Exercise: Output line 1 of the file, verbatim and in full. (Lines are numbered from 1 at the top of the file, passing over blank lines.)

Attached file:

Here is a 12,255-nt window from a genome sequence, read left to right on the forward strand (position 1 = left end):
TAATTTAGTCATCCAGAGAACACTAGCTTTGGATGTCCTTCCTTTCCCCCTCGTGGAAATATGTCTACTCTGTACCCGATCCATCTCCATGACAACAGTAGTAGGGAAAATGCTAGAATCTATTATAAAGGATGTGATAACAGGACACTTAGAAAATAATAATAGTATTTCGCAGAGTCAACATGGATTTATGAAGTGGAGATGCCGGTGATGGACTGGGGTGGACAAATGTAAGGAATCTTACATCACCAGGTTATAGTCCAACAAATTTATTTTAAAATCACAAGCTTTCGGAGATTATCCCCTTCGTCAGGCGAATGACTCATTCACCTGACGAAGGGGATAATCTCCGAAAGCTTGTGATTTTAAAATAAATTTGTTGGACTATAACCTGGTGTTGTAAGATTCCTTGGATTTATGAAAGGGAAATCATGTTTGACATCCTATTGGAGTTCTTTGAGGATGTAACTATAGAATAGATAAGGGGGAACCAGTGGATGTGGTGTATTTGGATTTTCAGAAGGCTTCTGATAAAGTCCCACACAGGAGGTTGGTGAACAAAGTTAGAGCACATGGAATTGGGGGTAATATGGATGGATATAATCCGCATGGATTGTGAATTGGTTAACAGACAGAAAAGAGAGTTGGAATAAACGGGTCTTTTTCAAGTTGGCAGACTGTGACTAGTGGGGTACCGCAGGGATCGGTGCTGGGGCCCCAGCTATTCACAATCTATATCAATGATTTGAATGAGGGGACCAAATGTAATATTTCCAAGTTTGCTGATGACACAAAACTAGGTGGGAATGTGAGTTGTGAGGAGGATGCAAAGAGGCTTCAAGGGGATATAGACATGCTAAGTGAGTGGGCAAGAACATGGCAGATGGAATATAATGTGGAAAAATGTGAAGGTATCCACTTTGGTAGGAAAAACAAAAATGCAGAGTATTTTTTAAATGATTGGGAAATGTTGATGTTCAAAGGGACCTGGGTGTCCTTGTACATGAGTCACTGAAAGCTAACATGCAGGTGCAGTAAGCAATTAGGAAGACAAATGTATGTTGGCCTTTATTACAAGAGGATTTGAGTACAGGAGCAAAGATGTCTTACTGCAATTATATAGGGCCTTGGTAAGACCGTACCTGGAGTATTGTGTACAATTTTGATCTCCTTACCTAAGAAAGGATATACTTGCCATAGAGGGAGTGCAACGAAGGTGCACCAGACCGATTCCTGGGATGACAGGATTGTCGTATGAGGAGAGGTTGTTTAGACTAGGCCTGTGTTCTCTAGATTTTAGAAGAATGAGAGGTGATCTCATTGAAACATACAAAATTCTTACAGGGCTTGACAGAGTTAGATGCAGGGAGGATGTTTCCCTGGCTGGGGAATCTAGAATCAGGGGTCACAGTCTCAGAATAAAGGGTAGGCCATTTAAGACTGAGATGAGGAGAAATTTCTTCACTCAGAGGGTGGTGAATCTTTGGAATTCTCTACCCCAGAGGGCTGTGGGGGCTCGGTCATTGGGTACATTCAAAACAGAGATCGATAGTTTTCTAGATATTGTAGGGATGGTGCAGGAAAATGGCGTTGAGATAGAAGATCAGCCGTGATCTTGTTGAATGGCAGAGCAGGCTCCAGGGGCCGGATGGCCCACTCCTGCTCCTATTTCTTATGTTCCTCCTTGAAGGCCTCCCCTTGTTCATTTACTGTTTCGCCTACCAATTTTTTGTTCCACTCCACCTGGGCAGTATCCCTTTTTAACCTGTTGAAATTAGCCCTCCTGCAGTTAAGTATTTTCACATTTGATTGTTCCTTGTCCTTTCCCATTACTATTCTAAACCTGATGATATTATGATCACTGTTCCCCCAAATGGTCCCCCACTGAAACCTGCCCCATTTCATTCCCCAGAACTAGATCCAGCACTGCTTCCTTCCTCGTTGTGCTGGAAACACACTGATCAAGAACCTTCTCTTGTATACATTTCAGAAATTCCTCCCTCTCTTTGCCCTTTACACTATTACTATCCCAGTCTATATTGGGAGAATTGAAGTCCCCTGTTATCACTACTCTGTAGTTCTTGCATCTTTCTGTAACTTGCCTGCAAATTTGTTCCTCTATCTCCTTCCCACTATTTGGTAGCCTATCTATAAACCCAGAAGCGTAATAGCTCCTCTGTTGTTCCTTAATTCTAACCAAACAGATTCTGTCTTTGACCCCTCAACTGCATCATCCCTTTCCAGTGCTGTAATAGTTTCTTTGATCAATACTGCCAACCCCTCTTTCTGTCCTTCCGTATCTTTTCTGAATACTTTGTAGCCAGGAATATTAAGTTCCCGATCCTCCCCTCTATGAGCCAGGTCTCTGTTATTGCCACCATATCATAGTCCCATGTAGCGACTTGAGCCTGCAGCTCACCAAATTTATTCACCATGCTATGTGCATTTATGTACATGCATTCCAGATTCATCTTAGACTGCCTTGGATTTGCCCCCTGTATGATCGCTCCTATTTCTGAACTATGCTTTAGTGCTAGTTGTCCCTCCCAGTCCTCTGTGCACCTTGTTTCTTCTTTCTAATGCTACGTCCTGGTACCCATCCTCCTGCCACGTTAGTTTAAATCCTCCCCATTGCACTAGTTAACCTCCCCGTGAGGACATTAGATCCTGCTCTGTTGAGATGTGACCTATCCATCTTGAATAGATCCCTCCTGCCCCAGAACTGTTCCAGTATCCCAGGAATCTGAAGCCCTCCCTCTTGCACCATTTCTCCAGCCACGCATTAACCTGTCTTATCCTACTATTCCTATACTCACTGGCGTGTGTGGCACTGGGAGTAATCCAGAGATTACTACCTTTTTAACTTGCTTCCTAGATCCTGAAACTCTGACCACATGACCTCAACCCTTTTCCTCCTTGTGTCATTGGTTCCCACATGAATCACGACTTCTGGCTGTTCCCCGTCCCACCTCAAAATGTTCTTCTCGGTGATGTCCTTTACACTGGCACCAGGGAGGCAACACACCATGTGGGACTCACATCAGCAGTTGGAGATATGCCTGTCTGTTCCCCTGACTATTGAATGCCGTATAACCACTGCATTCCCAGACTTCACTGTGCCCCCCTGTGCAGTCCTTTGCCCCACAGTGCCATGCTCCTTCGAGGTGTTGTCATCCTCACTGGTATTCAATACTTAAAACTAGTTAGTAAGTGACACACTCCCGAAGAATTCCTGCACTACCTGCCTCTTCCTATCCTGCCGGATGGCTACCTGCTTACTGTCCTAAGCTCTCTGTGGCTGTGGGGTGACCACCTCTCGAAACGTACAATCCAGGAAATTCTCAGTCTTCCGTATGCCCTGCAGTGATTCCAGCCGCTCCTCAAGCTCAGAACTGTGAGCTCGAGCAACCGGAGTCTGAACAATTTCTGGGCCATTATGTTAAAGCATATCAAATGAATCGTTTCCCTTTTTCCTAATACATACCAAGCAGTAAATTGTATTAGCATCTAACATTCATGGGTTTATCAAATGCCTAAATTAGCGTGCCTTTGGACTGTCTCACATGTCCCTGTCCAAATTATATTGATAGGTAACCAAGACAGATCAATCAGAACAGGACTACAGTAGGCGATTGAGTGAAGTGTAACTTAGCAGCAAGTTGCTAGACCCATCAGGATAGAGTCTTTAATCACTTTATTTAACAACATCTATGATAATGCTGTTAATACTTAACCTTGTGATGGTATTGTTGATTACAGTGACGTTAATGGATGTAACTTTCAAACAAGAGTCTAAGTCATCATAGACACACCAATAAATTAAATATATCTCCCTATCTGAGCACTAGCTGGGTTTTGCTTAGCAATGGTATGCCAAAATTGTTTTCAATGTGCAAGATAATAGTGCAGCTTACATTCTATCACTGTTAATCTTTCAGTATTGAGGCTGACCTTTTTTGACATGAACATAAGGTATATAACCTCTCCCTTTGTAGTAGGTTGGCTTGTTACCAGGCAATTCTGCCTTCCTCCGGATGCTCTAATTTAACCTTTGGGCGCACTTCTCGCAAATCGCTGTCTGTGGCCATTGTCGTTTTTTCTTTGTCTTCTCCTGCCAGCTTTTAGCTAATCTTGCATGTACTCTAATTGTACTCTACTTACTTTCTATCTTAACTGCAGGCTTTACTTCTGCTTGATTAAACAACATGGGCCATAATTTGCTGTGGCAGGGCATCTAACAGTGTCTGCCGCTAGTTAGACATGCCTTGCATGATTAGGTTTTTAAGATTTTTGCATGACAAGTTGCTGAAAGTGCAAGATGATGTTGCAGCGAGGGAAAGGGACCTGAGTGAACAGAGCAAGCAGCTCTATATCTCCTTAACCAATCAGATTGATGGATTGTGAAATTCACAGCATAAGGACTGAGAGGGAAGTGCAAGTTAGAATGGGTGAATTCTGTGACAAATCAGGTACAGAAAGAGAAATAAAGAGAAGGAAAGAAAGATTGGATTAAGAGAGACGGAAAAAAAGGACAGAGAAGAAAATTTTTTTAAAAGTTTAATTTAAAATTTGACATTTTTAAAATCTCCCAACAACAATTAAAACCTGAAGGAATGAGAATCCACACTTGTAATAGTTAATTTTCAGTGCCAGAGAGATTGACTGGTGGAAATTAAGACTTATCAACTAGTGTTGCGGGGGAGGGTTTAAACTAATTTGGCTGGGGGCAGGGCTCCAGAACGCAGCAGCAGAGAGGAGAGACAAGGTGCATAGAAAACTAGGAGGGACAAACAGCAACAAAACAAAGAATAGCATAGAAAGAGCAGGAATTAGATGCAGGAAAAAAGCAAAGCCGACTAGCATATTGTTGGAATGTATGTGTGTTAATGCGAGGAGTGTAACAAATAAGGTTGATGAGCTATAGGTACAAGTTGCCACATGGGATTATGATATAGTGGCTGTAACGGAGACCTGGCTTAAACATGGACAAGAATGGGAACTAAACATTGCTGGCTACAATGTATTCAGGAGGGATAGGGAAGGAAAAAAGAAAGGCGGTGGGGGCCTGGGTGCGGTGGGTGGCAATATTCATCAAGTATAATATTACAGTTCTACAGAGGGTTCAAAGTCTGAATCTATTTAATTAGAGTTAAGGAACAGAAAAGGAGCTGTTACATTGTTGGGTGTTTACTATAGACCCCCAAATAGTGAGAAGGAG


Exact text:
Here is a 12,255-nt window from a genome sequence, read left to right on the forward strand (position 1 = left end):